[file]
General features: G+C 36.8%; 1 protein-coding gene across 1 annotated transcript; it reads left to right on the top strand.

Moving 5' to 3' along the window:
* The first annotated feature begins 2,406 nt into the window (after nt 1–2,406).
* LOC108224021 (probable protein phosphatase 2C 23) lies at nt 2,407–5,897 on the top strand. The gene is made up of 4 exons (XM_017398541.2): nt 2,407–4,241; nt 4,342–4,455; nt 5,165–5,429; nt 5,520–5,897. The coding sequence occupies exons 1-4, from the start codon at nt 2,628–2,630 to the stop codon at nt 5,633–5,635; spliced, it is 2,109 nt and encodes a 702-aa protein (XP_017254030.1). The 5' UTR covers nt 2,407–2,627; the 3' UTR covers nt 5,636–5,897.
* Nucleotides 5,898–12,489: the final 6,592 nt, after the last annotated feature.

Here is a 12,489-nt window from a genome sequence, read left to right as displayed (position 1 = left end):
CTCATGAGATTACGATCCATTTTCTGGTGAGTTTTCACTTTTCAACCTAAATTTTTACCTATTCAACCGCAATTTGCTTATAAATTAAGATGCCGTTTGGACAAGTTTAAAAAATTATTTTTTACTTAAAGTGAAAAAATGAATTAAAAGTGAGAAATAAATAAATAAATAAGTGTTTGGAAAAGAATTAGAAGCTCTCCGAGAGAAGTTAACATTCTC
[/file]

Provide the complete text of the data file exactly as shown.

General features: G+C 36.8%; 1 protein-coding gene across 1 annotated transcript; it reads left to right on the top strand.

Moving 5' to 3' along the window:
* The first annotated feature begins 2,406 nt into the window (after nt 1–2,406).
* LOC108224021 (probable protein phosphatase 2C 23) lies at nt 2,407–5,897 on the top strand. The gene is made up of 4 exons (XM_017398541.2): nt 2,407–4,241; nt 4,342–4,455; nt 5,165–5,429; nt 5,520–5,897. The coding sequence occupies exons 1-4, from the start codon at nt 2,628–2,630 to the stop codon at nt 5,633–5,635; spliced, it is 2,109 nt and encodes a 702-aa protein (XP_017254030.1). The 5' UTR covers nt 2,407–2,627; the 3' UTR covers nt 5,636–5,897.
* Nucleotides 5,898–12,489: the final 6,592 nt, after the last annotated feature.

Here is a 12,489-nt window from a genome sequence, read left to right as displayed (position 1 = left end):
CTCATGAGATTACGATCCATTTTCTGGTGAGTTTTCACTTTTCAACCTAAATTTTTACCTATTCAACCGCAATTTGCTTATAAATTAAGATGCCGTTTGGACAAGTTTAAAAAATTATTTTTTACTTAAAGTGAAAAAATGAATTAAAAGTGAGAAATAAATAAATAAATAAGTGTTTGGAAAAGAATTAGAAGCTCTCCGAGAGAAGTTAACATTCTC